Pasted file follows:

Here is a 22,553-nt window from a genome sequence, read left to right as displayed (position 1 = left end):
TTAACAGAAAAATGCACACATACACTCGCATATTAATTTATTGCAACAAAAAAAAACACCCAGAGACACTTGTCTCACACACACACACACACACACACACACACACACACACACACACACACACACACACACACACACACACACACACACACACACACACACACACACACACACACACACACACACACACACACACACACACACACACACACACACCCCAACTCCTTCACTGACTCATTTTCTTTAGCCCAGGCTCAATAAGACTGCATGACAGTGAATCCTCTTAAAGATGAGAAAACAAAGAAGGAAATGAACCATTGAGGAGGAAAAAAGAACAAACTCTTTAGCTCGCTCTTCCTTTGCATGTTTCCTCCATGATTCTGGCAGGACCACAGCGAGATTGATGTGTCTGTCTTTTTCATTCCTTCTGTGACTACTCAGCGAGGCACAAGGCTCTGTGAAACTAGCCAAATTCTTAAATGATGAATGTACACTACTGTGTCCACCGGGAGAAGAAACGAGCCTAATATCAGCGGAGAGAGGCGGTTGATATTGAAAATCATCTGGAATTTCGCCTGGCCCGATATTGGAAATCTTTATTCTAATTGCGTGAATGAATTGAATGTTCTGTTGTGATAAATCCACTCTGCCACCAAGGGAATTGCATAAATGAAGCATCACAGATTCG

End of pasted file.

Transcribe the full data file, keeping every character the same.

Here is a 22,553-nt window from a genome sequence, read left to right as displayed (position 1 = left end):
TTAACAGAAAAATGCACACATACACTCGCATATTAATTTATTGCAACAAAAAAAAACACCCAGAGACACTTGTCTCACACACACACACACACACACACACACACACACACACACACACACACACACACACACACACACACACACACACACACACACACACACACACACACACACACACACACACACACACACACACACACACACACACACACACACCCCAACTCCTTCACTGACTCATTTTCTTTAGCCCAGGCTCAATAAGACTGCATGACAGTGAATCCTCTTAAAGATGAGAAAACAAAGAAGGAAATGAACCATTGAGGAGGAAAAAAGAACAAACTCTTTAGCTCGCTCTTCCTTTGCATGTTTCCTCCATGATTCTGGCAGGACCACAGCGAGATTGATGTGTCTGTCTTTTTCATTCCTTCTGTGACTACTCAGCGAGGCACAAGGCTCTGTGAAACTAGCCAAATTCTTAAATGATGAATGTACACTACTGTGTCCACCGGGAGAAGAAACGAGCCTAATATCAGCGGAGAGAGGCGGTTGATATTGAAAATCATCTGGAATTTCGCCTGGCCCGATATTGGAAATCTTTATTCTAATTGCGTGAATGAATTGAATGTTCTGTTGTGATAAATCCACTCTGCCACCAAGGGAATTGCATAAATGAAGCATCACAGATTCG